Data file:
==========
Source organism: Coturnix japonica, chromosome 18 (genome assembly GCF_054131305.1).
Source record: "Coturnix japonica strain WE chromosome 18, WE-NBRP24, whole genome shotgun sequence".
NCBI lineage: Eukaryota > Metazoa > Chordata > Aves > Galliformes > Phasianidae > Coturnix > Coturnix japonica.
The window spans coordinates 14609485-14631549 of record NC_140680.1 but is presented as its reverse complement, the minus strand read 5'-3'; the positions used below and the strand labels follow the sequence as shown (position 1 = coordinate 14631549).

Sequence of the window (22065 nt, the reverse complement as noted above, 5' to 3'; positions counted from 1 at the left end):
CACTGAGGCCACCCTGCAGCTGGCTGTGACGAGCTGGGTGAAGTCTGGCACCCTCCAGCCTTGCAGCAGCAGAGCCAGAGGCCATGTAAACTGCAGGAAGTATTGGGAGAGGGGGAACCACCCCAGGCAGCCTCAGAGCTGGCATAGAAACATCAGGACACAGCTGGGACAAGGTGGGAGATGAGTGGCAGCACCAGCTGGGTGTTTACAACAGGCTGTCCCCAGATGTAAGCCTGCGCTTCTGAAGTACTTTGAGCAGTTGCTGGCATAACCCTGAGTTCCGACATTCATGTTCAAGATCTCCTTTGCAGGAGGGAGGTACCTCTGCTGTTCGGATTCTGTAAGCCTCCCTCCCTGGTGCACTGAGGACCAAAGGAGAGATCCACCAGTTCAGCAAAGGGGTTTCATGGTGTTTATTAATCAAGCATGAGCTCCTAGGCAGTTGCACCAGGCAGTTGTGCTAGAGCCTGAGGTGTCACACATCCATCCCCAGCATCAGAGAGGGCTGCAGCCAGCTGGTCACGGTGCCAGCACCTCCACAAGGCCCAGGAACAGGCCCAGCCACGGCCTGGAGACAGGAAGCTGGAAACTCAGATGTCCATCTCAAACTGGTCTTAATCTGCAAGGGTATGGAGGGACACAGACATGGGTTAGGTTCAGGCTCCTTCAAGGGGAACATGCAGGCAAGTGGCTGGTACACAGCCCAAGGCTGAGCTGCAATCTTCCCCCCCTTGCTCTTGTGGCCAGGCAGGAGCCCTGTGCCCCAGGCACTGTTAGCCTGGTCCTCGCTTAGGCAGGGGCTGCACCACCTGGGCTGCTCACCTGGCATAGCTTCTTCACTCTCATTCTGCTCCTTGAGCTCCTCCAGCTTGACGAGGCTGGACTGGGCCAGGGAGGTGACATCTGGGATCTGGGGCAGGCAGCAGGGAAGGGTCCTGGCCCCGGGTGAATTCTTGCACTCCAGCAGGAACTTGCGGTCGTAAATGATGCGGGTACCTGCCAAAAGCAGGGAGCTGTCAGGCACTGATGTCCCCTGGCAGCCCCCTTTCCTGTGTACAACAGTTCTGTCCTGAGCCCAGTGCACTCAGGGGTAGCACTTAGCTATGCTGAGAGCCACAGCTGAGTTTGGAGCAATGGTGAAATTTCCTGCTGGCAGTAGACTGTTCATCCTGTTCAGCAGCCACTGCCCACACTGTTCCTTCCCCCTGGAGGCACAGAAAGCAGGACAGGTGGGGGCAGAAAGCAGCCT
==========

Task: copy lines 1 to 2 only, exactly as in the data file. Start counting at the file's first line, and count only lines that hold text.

Source organism: Coturnix japonica, chromosome 18 (genome assembly GCF_054131305.1).
Source record: "Coturnix japonica strain WE chromosome 18, WE-NBRP24, whole genome shotgun sequence".